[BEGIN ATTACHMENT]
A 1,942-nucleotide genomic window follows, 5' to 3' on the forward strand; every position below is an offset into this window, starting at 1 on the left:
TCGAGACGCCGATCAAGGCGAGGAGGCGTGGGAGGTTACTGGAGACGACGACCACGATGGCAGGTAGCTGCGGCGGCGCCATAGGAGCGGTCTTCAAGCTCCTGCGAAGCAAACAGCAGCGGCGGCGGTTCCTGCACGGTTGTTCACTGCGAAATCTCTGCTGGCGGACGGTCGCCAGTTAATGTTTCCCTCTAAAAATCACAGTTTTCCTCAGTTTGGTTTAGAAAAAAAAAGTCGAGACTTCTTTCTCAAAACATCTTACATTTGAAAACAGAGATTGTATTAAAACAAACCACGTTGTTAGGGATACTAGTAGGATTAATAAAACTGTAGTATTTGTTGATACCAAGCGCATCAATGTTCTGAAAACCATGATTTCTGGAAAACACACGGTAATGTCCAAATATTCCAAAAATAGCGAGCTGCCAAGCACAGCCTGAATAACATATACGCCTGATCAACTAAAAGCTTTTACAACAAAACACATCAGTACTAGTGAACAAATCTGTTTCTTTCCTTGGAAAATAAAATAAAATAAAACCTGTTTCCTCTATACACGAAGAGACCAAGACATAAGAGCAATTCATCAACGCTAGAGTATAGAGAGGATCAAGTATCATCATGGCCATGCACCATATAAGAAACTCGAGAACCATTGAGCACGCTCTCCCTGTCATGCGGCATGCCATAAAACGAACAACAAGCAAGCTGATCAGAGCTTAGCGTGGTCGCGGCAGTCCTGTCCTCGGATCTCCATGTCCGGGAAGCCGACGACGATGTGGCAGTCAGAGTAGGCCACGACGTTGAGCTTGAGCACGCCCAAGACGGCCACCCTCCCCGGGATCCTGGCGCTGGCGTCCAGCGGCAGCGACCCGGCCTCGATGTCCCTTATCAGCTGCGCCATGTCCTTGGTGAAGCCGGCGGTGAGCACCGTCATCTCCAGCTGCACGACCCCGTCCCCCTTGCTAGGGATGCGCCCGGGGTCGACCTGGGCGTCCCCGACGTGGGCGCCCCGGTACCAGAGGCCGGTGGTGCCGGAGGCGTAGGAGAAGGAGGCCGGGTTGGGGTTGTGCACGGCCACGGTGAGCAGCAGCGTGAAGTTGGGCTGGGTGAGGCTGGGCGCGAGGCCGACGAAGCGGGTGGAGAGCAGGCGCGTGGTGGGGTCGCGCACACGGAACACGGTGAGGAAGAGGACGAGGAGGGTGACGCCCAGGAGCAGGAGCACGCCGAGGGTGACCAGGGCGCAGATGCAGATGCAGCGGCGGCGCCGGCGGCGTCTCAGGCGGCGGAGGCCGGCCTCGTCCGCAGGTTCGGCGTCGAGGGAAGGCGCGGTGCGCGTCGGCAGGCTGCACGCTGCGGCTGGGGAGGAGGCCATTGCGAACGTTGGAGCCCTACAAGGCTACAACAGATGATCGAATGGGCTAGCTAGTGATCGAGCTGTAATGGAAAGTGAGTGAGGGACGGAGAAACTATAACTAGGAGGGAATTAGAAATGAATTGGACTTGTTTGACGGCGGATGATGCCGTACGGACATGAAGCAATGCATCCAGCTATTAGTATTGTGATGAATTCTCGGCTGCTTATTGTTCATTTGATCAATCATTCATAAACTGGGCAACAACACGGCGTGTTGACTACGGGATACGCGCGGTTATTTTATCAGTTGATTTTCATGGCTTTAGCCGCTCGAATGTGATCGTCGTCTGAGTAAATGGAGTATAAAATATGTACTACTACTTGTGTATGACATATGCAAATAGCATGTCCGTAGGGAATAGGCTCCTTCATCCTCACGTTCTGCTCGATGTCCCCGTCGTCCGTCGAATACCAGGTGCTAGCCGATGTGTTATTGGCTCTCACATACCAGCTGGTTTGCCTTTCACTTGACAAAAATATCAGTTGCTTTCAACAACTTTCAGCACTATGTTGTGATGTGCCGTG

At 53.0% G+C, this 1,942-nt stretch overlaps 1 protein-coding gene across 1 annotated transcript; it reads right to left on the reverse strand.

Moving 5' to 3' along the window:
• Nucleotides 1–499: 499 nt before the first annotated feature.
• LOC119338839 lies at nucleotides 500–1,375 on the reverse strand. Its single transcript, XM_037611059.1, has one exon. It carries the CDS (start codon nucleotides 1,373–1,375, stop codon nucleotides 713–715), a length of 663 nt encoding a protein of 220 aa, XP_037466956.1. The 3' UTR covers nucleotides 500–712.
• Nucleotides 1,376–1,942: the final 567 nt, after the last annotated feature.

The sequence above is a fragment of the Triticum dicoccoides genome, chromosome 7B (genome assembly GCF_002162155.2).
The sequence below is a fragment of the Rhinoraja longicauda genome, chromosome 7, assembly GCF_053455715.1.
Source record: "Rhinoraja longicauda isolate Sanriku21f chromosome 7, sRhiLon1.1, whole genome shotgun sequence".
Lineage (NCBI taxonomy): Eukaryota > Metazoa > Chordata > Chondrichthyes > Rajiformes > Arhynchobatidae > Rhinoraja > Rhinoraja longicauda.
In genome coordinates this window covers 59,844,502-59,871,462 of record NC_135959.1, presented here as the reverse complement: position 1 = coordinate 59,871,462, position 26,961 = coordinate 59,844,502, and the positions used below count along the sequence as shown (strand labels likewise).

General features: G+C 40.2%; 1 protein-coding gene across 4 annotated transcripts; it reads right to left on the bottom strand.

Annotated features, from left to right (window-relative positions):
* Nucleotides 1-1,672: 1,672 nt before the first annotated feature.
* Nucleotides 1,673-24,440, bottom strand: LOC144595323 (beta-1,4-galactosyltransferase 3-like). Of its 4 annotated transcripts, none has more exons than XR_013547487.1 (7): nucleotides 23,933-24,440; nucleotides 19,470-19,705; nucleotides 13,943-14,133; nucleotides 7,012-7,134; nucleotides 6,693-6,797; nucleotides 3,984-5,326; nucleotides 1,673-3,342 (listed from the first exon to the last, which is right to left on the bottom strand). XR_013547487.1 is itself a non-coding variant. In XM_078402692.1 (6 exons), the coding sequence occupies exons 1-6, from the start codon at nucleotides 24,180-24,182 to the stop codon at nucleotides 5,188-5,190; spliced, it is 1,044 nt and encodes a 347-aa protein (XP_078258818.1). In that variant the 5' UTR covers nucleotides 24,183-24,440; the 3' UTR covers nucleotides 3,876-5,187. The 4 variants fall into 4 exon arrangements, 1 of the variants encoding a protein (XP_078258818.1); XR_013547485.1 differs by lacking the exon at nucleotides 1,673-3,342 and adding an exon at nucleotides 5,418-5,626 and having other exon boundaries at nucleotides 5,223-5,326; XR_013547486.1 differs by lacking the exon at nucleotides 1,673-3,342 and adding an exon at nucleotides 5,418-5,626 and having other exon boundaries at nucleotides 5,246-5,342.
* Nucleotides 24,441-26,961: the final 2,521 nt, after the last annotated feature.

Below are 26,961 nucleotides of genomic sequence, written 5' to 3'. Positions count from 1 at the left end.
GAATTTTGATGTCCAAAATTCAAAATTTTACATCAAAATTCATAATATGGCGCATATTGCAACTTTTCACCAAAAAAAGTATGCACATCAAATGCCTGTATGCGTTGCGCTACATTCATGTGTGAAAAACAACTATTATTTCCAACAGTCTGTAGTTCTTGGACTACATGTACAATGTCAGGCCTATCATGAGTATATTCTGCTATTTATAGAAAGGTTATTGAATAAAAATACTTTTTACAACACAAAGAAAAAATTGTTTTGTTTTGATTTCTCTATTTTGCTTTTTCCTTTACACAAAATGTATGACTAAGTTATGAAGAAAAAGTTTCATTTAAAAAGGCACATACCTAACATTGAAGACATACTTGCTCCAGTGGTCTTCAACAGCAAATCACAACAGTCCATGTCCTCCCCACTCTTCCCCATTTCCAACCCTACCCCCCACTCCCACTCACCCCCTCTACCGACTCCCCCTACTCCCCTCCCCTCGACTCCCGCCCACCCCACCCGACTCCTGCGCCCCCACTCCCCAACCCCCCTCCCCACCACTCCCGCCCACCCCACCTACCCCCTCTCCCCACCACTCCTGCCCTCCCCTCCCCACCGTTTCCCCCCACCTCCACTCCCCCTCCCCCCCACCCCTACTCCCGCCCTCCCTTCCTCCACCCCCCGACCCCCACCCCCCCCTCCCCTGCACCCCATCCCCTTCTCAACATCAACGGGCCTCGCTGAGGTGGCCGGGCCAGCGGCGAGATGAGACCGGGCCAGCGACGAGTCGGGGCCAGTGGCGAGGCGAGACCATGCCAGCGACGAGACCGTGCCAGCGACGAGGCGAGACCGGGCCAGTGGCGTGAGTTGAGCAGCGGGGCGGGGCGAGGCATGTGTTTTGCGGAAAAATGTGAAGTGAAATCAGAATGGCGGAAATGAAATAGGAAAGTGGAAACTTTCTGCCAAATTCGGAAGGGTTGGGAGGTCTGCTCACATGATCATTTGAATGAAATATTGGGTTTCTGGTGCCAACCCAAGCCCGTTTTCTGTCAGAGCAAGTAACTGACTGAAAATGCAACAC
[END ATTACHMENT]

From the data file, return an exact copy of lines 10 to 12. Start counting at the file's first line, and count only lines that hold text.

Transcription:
Source record: "Rhinoraja longicauda isolate Sanriku21f chromosome 7, sRhiLon1.1, whole genome shotgun sequence".
Lineage (NCBI taxonomy): Eukaryota > Metazoa > Chordata > Chondrichthyes > Rajiformes > Arhynchobatidae > Rhinoraja > Rhinoraja longicauda.
In genome coordinates this window covers 59,844,502-59,871,462 of record NC_135959.1, presented here as the reverse complement: position 1 = coordinate 59,871,462, position 26,961 = coordinate 59,844,502, and the positions used below count along the sequence as shown (strand labels likewise).